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Abstract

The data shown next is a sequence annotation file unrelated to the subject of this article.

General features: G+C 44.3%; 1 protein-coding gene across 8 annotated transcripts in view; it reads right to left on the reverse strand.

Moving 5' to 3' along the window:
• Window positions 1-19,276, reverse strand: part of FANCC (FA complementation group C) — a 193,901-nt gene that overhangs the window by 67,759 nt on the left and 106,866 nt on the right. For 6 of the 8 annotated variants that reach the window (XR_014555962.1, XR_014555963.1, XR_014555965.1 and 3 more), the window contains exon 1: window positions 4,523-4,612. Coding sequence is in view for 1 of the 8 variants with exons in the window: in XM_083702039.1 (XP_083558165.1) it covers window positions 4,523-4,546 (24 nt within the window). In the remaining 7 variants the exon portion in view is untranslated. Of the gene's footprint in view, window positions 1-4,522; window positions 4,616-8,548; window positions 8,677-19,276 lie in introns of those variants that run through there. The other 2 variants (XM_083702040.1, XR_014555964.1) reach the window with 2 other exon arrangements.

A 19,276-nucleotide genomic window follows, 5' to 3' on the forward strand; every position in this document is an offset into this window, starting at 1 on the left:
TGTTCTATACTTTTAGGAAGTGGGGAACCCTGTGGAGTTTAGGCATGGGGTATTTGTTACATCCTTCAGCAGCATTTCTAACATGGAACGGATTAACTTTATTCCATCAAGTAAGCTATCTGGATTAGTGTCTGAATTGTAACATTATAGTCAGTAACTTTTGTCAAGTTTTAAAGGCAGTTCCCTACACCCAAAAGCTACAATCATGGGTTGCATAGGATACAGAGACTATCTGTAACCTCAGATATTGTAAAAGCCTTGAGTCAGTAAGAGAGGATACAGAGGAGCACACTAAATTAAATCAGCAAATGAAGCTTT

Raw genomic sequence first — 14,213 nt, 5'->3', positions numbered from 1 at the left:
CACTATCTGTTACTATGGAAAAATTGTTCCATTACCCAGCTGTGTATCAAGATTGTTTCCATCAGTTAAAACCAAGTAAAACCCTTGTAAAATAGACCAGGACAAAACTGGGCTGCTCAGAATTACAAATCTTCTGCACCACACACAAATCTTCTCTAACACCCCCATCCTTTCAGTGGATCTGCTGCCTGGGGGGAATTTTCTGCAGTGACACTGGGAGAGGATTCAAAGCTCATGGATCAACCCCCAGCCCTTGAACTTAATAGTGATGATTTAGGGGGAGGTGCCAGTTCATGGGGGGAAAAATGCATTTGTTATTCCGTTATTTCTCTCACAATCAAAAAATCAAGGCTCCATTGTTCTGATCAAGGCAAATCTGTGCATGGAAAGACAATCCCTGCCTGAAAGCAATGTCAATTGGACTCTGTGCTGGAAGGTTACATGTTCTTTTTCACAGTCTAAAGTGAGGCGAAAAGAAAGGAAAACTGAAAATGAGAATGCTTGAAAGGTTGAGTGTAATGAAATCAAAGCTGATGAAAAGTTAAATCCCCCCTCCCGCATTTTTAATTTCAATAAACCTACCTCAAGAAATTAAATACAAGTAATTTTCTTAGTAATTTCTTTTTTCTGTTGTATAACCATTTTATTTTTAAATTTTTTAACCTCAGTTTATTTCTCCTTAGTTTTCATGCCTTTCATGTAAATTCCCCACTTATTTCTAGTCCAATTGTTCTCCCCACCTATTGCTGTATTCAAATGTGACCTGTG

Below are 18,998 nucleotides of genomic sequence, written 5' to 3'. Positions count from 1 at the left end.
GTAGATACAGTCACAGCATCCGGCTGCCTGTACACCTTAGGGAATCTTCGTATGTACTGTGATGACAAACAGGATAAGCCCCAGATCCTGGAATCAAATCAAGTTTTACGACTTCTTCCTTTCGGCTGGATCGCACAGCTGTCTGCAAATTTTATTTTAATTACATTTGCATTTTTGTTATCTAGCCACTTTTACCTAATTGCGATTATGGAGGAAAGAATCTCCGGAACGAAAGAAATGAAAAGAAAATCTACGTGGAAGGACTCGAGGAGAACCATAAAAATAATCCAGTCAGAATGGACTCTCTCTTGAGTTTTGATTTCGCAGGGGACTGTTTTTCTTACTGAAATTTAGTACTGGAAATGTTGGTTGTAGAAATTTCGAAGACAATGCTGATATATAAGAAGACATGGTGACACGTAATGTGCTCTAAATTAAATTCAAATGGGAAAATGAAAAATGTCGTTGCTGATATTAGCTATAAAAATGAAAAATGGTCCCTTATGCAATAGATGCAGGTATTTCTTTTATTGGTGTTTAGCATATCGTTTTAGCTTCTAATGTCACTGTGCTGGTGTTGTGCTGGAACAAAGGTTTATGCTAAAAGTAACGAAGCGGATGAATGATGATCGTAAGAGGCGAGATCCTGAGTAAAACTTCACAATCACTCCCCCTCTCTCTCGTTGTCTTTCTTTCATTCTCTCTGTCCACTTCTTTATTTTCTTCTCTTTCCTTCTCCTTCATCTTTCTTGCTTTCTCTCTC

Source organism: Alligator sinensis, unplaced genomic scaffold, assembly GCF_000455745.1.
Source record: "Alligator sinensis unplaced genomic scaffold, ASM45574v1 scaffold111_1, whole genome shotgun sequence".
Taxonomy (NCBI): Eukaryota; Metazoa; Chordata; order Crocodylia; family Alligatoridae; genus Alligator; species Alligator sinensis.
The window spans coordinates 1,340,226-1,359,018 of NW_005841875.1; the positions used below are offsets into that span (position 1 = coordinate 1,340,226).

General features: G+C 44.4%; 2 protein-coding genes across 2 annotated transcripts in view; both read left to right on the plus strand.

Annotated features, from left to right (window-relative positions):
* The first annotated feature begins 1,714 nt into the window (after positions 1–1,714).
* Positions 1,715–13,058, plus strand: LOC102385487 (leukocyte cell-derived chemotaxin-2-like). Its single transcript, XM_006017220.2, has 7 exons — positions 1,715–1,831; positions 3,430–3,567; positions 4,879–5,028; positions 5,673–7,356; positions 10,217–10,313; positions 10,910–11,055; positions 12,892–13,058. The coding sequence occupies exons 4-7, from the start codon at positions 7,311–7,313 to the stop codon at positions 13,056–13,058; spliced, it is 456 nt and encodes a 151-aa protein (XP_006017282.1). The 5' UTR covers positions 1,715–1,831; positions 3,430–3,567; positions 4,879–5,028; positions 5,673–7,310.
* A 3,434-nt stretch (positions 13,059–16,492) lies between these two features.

This paper analyzes how different characteristics of non-governmental organizations (NGOs) working as extension providers affect the delivery of agricultural technologies to farmers. Using farm level data from 436 Nicaraguan bean growers, we evaluate how the institutional characteristics of the NGOs that implement farmer field schools (FFS) affect their impacts on farmer choices of pest management inputs, their adoption of integrated pest management (IPM) and resulting net revenues and pesticide exposure from bean production. After controlling for endogeneity of participation in IPM training programs and for a clustered and stratified sample design, results reveal that institutional focus, expertise in IPM and the capacity of extension providers implementing FFS significantly influence FFS impacts on input choices and adoption of IPM. FFS participation by itself has no influence on farmer' pest management decisions or their net revenues.

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